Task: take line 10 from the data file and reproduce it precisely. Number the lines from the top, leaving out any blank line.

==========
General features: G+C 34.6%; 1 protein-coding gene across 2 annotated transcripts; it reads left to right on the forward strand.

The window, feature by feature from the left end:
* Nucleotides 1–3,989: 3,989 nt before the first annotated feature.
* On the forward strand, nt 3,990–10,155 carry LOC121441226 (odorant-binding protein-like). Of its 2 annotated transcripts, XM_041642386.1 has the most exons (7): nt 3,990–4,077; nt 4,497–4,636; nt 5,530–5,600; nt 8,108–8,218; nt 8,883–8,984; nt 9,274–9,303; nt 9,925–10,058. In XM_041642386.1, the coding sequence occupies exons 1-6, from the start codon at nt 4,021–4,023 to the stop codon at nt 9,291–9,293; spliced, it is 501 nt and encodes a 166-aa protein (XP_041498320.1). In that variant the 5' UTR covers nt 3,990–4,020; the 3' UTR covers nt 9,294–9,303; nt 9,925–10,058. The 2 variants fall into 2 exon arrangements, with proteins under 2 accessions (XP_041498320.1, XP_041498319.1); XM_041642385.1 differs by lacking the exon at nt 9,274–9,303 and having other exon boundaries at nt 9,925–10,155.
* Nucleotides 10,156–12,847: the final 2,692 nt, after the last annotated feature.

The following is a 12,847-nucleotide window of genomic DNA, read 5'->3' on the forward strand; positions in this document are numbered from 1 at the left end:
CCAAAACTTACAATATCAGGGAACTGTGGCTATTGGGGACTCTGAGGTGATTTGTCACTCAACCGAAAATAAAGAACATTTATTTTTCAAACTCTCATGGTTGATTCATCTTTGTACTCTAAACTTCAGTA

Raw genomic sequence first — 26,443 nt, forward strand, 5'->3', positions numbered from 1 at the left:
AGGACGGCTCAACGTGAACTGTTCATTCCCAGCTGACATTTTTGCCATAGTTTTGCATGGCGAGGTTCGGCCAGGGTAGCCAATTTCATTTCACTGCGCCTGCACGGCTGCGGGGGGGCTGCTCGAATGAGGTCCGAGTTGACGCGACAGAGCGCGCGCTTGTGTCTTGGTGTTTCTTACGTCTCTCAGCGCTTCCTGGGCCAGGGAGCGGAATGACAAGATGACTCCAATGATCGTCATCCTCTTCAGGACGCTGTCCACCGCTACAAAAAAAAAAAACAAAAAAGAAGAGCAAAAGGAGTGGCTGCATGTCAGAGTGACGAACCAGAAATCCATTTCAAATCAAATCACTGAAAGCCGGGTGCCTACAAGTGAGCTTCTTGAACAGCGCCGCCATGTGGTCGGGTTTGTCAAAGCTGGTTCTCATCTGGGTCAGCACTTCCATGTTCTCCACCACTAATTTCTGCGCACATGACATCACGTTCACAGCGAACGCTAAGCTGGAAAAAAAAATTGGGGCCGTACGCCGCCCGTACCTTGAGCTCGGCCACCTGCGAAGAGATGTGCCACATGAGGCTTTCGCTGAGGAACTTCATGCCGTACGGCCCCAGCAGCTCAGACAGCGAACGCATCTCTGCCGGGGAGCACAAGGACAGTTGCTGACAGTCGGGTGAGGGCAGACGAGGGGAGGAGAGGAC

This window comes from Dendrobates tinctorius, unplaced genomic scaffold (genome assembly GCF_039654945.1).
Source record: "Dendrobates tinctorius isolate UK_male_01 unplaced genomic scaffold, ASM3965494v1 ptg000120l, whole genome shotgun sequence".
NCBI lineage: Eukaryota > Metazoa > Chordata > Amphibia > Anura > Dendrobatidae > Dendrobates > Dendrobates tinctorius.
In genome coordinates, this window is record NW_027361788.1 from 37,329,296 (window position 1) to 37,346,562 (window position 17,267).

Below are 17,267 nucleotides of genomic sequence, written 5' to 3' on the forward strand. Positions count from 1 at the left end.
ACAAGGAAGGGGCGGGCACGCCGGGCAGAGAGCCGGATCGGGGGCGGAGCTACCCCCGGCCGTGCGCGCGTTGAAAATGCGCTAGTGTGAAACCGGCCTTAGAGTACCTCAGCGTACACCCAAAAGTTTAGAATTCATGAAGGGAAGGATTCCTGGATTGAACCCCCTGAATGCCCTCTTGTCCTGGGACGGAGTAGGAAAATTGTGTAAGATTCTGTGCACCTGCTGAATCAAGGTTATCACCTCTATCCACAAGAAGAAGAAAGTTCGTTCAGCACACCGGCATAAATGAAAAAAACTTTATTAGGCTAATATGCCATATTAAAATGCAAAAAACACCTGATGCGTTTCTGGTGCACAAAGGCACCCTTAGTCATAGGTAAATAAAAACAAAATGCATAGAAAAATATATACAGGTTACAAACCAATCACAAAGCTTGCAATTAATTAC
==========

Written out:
This window comes from Dendrobates tinctorius, unplaced genomic scaffold (genome assembly GCF_039654945.1).